Stavros Lambrinidis: Let there be 16 days of peace for the Olympics

From a speech at the London School of Economics by the Ambassador at Large of the Hellenic Republic

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As the Olympic Games of Athens, 2004, will be returning to their roots this summer, it is important to recall that the vision of the "Olympic Truce" was the key message of the ancient Olympic Games.

As the Olympic Games of Athens, 2004, will be returning to their roots this summer, it is important to recall that the vision of the "Olympic Truce" was the key message of the ancient Olympic Games.

The International Olympic Committee has invited humanity to embrace this tradition anew: to utilise sport and the Olympic ideals as a window of opportunity for promoting a better, more peaceful world. To allow every world athlete and citizen safe passage and participation at the Games.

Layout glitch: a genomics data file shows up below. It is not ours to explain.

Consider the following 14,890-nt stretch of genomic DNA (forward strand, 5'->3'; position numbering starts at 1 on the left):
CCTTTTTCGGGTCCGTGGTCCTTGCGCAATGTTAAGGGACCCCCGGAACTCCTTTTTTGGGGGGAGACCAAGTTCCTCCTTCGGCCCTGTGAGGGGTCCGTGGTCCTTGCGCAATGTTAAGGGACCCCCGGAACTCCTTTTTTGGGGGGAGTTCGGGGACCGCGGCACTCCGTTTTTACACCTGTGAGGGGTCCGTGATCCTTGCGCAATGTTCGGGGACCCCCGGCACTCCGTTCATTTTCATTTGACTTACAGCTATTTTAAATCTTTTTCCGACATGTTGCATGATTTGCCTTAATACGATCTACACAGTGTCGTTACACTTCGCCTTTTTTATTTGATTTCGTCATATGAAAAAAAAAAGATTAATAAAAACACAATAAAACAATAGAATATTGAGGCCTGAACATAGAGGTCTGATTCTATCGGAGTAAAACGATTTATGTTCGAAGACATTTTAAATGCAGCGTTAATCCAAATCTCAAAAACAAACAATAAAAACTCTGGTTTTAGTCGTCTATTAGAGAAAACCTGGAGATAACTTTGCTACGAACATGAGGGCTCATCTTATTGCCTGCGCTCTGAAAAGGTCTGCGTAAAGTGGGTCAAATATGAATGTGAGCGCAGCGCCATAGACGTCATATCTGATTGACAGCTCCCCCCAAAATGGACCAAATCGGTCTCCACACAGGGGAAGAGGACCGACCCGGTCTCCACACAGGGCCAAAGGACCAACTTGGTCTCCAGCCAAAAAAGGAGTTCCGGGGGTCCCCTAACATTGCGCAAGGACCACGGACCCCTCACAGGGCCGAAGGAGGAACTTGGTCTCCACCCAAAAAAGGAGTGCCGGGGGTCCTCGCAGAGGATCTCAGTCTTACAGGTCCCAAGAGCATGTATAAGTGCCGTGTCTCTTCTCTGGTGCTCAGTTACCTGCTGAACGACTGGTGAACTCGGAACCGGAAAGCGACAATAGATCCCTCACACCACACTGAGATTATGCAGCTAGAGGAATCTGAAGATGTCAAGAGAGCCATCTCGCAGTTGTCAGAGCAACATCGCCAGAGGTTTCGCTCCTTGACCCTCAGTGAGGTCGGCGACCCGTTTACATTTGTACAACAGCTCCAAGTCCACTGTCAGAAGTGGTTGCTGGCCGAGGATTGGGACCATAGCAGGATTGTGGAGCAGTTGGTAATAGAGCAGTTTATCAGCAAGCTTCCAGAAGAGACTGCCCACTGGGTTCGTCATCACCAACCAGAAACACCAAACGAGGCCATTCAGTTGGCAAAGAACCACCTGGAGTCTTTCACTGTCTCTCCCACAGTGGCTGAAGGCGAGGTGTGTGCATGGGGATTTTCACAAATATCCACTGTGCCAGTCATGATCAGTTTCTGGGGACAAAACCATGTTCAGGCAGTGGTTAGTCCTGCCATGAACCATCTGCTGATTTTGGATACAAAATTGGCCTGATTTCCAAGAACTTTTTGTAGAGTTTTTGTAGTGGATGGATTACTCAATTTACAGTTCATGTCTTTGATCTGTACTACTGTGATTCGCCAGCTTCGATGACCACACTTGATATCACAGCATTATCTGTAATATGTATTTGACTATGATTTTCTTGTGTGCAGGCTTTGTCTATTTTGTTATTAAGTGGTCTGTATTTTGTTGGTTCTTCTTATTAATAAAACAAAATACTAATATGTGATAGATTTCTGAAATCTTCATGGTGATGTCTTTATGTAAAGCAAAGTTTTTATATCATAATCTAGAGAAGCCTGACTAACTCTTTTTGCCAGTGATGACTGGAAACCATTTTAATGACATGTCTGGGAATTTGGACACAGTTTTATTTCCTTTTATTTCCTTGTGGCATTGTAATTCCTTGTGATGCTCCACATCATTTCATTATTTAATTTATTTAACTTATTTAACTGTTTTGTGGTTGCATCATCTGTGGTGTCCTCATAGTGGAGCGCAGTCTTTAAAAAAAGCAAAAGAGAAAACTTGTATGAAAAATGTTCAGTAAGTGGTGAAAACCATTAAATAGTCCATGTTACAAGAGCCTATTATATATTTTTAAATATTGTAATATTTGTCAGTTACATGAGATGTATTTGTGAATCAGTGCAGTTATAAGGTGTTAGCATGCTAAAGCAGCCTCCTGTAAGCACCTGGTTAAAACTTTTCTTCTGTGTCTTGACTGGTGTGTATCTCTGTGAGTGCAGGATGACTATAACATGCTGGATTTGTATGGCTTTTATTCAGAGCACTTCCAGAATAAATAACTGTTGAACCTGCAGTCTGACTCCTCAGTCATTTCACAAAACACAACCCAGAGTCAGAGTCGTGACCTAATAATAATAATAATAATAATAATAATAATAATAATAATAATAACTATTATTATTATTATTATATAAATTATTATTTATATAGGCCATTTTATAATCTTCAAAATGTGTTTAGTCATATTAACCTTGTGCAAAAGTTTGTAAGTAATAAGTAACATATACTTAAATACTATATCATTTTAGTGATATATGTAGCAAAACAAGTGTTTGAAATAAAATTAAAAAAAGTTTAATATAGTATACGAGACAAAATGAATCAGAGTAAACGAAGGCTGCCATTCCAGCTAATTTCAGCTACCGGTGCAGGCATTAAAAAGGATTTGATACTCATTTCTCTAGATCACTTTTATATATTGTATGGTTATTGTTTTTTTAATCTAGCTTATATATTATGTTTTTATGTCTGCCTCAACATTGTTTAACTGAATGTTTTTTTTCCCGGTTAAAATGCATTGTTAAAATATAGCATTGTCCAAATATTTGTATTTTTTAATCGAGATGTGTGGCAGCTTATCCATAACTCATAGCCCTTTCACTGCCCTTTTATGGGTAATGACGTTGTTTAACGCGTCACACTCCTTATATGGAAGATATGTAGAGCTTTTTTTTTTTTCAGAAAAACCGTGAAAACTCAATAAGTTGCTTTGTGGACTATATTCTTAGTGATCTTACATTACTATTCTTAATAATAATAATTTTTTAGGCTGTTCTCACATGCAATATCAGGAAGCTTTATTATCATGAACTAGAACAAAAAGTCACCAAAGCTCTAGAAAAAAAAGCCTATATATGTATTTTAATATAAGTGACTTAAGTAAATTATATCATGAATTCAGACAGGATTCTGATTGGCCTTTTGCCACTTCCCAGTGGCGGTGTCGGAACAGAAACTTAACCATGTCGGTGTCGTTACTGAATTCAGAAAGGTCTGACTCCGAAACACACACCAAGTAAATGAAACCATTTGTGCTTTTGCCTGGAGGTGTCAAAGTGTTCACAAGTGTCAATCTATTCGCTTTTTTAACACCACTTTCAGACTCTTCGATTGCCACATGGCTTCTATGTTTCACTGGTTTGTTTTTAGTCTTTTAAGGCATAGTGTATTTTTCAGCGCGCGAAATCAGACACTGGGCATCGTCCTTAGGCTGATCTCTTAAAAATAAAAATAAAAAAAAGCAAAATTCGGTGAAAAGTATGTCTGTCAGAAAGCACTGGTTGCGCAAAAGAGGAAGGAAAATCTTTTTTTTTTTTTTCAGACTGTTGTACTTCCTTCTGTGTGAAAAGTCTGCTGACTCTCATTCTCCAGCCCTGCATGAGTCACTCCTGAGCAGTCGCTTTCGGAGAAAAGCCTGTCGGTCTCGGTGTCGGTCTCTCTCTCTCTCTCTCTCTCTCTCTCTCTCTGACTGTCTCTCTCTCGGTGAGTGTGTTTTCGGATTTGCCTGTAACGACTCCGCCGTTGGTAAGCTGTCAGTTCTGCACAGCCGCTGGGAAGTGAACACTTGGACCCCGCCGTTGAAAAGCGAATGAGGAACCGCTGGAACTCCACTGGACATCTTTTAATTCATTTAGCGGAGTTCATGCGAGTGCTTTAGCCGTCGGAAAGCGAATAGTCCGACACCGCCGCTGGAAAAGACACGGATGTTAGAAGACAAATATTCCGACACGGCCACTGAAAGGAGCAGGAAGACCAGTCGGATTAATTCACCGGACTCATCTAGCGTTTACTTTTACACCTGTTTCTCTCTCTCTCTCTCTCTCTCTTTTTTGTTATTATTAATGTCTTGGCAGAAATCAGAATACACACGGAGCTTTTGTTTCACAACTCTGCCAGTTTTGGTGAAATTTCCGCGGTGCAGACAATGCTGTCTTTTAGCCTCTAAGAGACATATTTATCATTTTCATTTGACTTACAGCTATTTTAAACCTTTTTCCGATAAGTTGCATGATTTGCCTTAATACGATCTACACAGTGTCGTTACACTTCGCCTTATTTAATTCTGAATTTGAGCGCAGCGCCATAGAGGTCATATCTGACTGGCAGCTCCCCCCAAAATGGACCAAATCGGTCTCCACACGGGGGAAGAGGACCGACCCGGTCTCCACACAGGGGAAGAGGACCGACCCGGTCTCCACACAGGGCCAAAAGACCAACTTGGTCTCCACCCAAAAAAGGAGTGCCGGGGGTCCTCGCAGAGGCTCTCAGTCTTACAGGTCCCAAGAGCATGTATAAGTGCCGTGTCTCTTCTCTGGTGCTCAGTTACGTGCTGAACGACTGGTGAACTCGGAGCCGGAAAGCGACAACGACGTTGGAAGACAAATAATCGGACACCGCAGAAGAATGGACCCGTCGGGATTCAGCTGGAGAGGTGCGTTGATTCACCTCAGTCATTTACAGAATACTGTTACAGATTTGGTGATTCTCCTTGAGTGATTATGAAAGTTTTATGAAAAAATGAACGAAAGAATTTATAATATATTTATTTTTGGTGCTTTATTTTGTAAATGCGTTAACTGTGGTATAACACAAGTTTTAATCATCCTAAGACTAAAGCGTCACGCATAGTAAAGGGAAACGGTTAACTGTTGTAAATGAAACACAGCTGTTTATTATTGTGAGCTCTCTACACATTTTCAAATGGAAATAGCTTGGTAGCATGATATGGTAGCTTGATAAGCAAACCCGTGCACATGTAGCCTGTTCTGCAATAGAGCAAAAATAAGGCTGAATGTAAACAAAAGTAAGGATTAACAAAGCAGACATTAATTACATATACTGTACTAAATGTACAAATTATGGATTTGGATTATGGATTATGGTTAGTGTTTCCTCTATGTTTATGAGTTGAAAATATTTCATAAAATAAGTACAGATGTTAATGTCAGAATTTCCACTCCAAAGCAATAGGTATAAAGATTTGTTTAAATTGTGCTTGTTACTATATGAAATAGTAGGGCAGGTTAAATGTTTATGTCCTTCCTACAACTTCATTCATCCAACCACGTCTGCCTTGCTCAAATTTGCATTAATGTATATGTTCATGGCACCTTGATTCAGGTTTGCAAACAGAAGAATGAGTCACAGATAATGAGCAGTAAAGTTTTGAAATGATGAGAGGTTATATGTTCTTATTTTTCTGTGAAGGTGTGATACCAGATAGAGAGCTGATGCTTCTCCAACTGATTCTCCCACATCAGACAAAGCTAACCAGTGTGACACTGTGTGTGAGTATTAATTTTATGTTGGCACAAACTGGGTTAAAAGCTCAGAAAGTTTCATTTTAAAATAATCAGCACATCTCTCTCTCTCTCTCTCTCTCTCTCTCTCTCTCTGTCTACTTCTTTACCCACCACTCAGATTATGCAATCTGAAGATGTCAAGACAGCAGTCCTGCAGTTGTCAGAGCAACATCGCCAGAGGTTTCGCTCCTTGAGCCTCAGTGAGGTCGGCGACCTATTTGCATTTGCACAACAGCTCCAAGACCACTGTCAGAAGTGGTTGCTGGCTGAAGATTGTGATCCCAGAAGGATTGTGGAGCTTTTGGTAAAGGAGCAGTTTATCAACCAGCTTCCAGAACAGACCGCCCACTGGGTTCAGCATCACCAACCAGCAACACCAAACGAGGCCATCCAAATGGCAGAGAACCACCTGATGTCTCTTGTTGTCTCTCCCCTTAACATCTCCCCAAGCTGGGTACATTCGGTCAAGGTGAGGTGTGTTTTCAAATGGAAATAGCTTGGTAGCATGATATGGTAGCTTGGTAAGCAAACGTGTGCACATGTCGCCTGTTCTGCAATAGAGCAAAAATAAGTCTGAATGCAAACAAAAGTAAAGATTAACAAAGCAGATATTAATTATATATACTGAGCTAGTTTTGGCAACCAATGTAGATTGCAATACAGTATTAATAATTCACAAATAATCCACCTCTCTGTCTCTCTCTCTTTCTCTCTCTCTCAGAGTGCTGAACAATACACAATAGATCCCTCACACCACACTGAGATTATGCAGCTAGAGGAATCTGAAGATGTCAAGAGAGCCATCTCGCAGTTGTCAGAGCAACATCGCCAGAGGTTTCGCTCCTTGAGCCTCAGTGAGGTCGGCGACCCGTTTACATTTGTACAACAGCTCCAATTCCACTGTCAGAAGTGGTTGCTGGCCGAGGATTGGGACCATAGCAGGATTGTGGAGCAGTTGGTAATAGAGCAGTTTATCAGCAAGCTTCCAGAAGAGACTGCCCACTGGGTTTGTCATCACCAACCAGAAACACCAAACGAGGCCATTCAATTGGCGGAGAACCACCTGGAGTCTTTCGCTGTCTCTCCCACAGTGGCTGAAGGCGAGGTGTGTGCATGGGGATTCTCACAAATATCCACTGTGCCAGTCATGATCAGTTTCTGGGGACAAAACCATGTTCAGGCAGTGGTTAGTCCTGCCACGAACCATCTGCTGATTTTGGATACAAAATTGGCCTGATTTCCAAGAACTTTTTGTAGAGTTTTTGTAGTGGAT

In so doing, we recall that this is the message that the UK, Greece, and every nation of the world unanimously endorsed at the UN General Assembly. On 3 November 2003, an unprecedented 190 member states adopted a resolution, submitted by Greece, urging the observance of the Olympic Truce during the Athens Games.

Spreading the symbolic appeal for the Olympic Truce - let alone making it a reality in the modern world - is a challenging endeavour. To some, it may even seem like a utopian dream.

We have no illusions regarding what we can achieve through the Olympic Truce; it is not a universal remedy that will miraculously heal the rifts that ravage so many regions of the world. But the path to peace must be through mutual understanding, respect and cooperation between cultures, religions and civilisations.

The Olympic Games not only embody these values, they provide a means of putting them into practice. And if we can have peace for 16 days, then just, maybe, we can have it forever.

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